Ds had trouble with his English book last semester. There were two books with the same title, edition and author, but slightly different versions. The teacher would only give him a description that was no help because the book cover was a series of squares with multiple colors and the different versions were slightly different colors. It all would have been easily fixed if she could just give him the ISBN, but that does not seem to be allowed. 

 

Sort of makes it seem like the school is trying to force students into using the campus (owned) bookstore for all their needs.  They are supporting their profits by withholding this information.  Not the sort of action that would impress me-sorry you have to deal with this!

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One more year and then he's off to a 4-year. Hopefully that will have a better policy. 

 

On the bright side, none of his classes require really expensive texts. His math course only stocks used that can be rented for $20 and the access code was $45. His Music Appreciation class had a brand new edition this year; otherwise they had been using the same edition for years and he would have been able to get that for free at his high school text library.  

 

 

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Our local CC has signs posted that you may not take photos or write down information about the textbooks, which are all located behind the counter. So bizarre.

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I can sort of understand having closed stacks. That would let them quickly pull books for an order without worrying that someone shipped and then abandoned the books in a corner when they got distracted. It lets them do better inventory and probably helps protect against shoplifting. It also lets them use a smaller footprint for the textbook section than if they had lots of students shopping the stacks.

 

In the other hand, information about assigned books should be given to me as a registered student. This is required info to participate in the class. If the store policy is to withhold the info, I would challenge that, first with the store manager and then with school administration.

 

Also I have often browsed the stacks to see what level a particular course was on. I won't register for a lit class that uses No Fear Shakespeare editions for example. I've also flipped through math and science texts to make sure they were on the right level (or to see what needed reviewed before class started). Wihholding access to the books used restricts student understanding of courses offered. It certainly affects my impression of a school when we are visiting. I've also bought interesting books when visiting if I knew it was a period that students were not typically buying their books.

Edited by Sebastian (a lady)
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Wow. Our community college bookstore (run by Barnes and Noble) does price matching with online major retailers, even for rental. I was able to get one of my daughter's rentals down from $50+ to Amazon's $16, and a new book with code down by about $40 from the bookstore price to the Amazon price. I went in armed with the information, but they just checked online for me and adjusted the price.

Ds's college bookstore, also run by B and N, does price matching and often they have researched Amazon before publishing their price so we are usually able to get everything from them.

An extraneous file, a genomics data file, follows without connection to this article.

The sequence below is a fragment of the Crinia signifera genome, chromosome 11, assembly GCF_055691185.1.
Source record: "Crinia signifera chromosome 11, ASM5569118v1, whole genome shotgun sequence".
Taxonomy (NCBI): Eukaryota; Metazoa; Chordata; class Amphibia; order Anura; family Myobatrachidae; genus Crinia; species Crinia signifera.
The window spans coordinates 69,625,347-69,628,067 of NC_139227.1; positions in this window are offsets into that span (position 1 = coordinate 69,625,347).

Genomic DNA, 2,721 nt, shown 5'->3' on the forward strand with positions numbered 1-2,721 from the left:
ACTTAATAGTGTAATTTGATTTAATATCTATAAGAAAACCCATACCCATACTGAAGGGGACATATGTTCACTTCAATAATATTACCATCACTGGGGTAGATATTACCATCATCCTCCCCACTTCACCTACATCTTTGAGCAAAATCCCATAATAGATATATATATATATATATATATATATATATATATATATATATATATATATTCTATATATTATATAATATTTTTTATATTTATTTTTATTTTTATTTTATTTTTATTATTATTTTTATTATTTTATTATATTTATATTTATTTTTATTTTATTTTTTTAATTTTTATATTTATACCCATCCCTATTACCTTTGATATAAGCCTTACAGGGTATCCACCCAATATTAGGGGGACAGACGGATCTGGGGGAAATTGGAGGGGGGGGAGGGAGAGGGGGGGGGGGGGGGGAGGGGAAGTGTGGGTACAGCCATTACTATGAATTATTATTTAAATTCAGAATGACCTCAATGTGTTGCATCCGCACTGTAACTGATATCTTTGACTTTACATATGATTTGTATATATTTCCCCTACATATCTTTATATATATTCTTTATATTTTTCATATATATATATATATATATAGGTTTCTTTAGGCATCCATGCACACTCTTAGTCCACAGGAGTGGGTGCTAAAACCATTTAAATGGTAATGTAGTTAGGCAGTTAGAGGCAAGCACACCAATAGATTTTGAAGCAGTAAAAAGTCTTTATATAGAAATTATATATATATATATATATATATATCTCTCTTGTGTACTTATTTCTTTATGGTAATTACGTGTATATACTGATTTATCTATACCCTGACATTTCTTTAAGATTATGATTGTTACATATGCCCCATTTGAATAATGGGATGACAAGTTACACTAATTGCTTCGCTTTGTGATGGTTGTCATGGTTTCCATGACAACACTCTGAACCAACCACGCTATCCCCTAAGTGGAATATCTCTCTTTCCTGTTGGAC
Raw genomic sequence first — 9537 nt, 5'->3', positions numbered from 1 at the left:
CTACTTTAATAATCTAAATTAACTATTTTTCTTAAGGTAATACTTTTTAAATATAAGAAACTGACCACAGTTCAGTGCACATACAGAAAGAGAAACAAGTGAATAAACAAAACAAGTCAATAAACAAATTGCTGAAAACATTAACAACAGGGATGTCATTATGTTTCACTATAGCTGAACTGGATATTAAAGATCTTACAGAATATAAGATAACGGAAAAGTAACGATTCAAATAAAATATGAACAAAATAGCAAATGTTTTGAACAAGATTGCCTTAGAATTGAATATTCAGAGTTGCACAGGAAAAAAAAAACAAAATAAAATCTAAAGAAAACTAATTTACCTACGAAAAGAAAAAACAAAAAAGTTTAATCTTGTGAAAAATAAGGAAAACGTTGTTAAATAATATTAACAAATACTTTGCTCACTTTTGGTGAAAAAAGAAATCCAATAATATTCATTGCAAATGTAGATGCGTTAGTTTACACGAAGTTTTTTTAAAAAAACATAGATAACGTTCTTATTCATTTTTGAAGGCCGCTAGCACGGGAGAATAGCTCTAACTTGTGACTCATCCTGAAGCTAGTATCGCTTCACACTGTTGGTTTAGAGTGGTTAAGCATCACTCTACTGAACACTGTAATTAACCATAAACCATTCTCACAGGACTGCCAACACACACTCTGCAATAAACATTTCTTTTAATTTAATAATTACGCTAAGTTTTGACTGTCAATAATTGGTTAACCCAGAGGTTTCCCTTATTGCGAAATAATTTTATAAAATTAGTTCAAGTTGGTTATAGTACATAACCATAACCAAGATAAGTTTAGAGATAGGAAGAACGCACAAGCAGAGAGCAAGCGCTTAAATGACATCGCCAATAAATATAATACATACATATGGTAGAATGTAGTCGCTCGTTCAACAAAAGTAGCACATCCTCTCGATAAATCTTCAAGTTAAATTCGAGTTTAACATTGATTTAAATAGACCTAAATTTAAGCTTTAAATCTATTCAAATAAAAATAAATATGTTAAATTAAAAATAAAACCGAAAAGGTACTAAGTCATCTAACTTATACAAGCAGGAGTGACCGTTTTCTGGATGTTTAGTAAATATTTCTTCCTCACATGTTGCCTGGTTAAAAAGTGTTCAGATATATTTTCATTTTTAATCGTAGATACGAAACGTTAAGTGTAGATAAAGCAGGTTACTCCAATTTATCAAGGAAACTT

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That seems to be a part of the college's policy as well. None of his recent syllabi include the ISBN, they show the front cover, author and edition only. I noticed the changes before he started last year, but didn't comprehend just how enforced this policy seems to be.

 

Ds had trouble with his English book last semester. There were two books with the same title, edition and author, but slightly different versions. The teacher would only give him a description that was no help because the book cover was a series of squares with multiple colors and the different versions were slightly different colors. It all would have been easily fixed if she could just give him the ISBN, but that does not seem to be allowed. 

 

As a professor, I have found it increasingly difficult to find out the ISBN numbers of the books for the courses that I am teaching.  The publisher will send me a sample desk copy but the ISBN does not match the ISBN for the student editions.  Sometimes this is because the desk copy has answers or other teaching materials in it.  Sometimes it is done to prevent someone from ordering many desk copies and then turning around and selling them as used books. 

 

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As a professor, I have found it increasingly difficult to find out the ISBN numbers of the books for the courses that I am teaching.  The publisher will send me a sample desk copy but the ISBN does not match the ISBN for the student editions.  Sometimes this is because the desk copy has answers or other teaching materials in it.  Sometimes it is done to prevent someone from ordering many desk copies and then turning around and selling them as used books. 

 

Well that makes more sense and I'd like to think that is the case. Unfortunately, even books that they've been using for years do not have the ISBN on the syllabus when I know they were there before. 

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Our local CC has signs posted that you may not take photos or write down information about the textbooks, which are all located behind the counter. So bizarre.

Our local CC keeps a copy of each textbook in the library which you can look at on their counter under "observation"

I was trying to compare an older edition of a Physics text with the new one they use now - I was able to write down the chapter titles and names along with the ISBN

 

The bookstore told me about the library thing so not all bookstores are "mean" since all their books were shrink wrapped